On Saturday December 14th 1918, voters in Britain took part in the first General Election since December 1910 and the first since the Great War ended a little over a month before. What made this election stand out was not the result, for that was a foregone conclusion, but the vast increase in voter eligibility. Ten months earlier in February, with the War still raging in Europe and beyond, an Act of Parliament granted the vote to all men aged 21 and over regardless of their wealth, and all women over 30. This more than doubled the male electorate to just under 13 million and created an entirely new female franchise of 8.5 million voters, around two-thirds of the adult women in the UK. Strangely, the turnout for this contest was very low at 57.2%, well down from the 75% who voted in December 1910, and that was with a much smaller all-male electorate who could only vote under certain circumstances. It was the lowest turnout since 1868, and remained so until the General Election of 2001.
The most likely reason for this apparent lack of interest was that it was almost inconceivable that David Lloyd George – self-styled as ‘The Man Who Won The War’ – could lose. Turnouts for all elections are usually low when the sitting government has widespread popular support, and this was certainly the case in 1918. Lloyd George had assumed the premiership in December 1916 by displacing Herbert Asquith who, for a variety of reasons, had lost his grip as a war leader.
The circumstances of that change of role were murky to say the least, and it caused a permanent split in the British Liberal Party from which it never fully recovered. However, Lloyd George was in a remarkably unusual position after this election. He was prime minister for sure, but he had virtually no parliamentary power because his new party of ‘Coalition Liberals’ were dwarfed by the Conservatives in the House of Commons, 127 seats to 382. This was 28 seats more than was needed for a full majority, but the Conservatives declined the offer to form a government in their own right.
Their astute leader Andrew Bonar Law, who was then serving as Chancellor of the Exchequer, recognised that to turf Lloyd George out of office at the peak of his powers would almost certainly lead to electoral suicide at the next election due in 1923 at the latest. More to the point, Britain was now facing a series of challenges ranging from mass demobilisation, the looming Paris Peace Conference, considerable difficulties with Irish Home Rule and a severely wounded economy. It was more convenient to use Lloyd George as a shield when things went wrong, and to peep out over the parapet and claim a share of the glory when he got it right, which was not very often.
Another winner in the election was the fledgling Labour Party under William Adamson. Founded in Bradford in 1900 as the Labour Representation Committee, the Party had steadily increased its support and fully expected to romp home in 1918 now that all working men had the vote. However, their decision to adopt Clause IV into their constitution and manifesto in 1918, which in effect called for a step towards a communist economy, presented their opponents with an open goal. At this time Russia was in a full-scale civil war after the Bolshevik seizure of power in 1917, and Germany itself was riven by extremist battles on the streets almost nightly, so anti-socialist propaganda was easy to manufacture and deliver in the heady atmosphere of post-War Britain. Even so, the Party still increased its share to win 1 in every 5 votes cast, even winning three quarters of a million more votes than the prime minister’s own party, and 57 seats, up from 42 in the 1910 December Election. Another relatively new party, Sinn Féin in Ireland, won 73 seats, 47 of which were won by candidates thencurrently in jail. Beginning a tradition that continues to this day, none of the Sinn Féin representatives took up their seats in the House of Commons, though they did make history in another sense in that they provided the first ever woman to be elected to parliament in Britain, Constance Markievicz.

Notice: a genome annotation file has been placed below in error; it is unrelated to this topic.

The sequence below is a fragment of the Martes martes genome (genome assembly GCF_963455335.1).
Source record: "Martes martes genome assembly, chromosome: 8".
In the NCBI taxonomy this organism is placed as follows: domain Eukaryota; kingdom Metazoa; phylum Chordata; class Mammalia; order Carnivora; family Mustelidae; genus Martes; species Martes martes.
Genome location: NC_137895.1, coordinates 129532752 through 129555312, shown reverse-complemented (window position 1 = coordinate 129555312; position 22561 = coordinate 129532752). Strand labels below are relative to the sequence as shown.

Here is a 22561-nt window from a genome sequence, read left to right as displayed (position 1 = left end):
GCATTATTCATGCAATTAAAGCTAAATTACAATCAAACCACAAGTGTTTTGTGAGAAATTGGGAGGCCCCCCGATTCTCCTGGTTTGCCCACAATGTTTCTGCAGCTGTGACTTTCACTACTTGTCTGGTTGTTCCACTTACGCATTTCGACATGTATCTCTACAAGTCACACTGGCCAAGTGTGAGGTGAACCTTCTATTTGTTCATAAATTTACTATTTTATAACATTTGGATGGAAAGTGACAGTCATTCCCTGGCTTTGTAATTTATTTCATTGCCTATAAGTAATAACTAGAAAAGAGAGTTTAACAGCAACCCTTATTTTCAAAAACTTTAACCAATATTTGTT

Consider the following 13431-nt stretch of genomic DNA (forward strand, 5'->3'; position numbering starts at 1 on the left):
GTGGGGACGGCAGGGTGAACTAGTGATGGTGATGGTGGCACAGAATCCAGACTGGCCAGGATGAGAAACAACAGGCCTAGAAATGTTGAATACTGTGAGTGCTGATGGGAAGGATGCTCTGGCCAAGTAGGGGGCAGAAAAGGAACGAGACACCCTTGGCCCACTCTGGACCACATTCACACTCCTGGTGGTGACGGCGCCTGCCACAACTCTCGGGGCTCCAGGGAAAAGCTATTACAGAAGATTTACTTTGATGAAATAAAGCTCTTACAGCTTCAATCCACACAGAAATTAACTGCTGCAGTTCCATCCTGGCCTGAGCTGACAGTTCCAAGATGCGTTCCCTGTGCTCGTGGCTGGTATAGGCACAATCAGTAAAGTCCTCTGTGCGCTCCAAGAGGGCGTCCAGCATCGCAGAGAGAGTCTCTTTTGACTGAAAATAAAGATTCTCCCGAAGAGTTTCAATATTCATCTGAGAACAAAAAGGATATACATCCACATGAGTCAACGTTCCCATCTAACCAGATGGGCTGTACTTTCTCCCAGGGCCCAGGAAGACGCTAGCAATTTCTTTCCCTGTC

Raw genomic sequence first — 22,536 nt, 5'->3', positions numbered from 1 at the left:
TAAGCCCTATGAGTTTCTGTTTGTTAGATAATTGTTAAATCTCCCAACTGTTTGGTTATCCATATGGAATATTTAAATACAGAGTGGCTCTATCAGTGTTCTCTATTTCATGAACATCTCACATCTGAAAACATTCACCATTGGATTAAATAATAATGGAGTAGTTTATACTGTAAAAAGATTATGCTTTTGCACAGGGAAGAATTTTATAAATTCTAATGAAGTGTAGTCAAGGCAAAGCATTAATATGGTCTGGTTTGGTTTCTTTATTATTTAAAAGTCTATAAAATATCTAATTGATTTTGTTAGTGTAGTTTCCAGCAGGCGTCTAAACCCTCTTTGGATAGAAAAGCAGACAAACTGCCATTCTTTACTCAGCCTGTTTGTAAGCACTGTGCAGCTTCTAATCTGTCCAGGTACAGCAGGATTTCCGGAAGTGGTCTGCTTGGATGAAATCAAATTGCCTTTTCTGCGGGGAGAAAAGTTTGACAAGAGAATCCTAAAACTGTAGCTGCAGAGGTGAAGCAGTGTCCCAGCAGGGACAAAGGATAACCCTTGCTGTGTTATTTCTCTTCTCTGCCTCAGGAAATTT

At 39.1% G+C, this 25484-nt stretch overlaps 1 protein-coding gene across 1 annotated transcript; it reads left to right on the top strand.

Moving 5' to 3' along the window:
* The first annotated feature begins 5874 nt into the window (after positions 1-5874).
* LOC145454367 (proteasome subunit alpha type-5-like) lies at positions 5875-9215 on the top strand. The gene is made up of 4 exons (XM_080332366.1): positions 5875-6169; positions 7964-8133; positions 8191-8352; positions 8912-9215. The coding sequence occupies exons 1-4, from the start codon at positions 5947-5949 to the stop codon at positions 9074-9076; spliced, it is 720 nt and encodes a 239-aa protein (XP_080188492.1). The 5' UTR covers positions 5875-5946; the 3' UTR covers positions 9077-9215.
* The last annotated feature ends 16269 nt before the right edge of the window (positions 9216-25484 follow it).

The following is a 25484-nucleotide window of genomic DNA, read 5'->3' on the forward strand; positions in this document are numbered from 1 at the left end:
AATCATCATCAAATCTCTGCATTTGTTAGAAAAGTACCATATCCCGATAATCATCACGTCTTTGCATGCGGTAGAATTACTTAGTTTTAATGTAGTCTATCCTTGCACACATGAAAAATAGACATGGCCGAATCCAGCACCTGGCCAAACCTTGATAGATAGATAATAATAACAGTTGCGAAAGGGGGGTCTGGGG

The British General Election of 100 years ago this month was therefore one of contrasts. There were some firsts which marked a change in the political direction of the nation, perhaps not obvious at the time, but both Labour and the women’s vote had taken great strides. But it was mainly an election dominated by ‘business as usual’, in effect an electoral coronation of Lloyd George as prime minister. Yet within four years his halo had slipped and he was unceremoniously ditched by his Conservative puppet masters, leaving Bonar Law in charge for a mere seven months until serious ill health forced his withdrawal from politics altogether. He died in October 1923. Neither would Lloyd George hold office again, and he retired to the obscure benches in parliament until his death in 1945 only a few days before the end of the Second World War. He retained much public affection throughout all of those wilderness years, and greatly enriched himself through his best-selling memoirs and speaking tours. However, it is tempting to wonder if during those long war years against Hitler’s Germany, he remembered the Coalition manifesto which he approved in 1918 which stated that “the [death] knell of military autocracy has sounded forever in Continental Europe.” How wrong they all were.
UK Election Statistics, 1918-2017: http://researchbriefings.files.parliament.uk/documents/CBP-7529/CBP-7529.pdf
The ‘Khaki’ Election of 1918: 1914-18 Online: https://encyclopedia.1914-1918-online.net/article/khaki_election_1918
History Matters (University of Sheffield): http://www.historymatters.group.shef.ac.uk/womens-participation-partial-suffrage/
The Conservative Party manifesto of 1918: http://www.conservativemanifesto.com/1918/1918-conservative-manifesto.shtml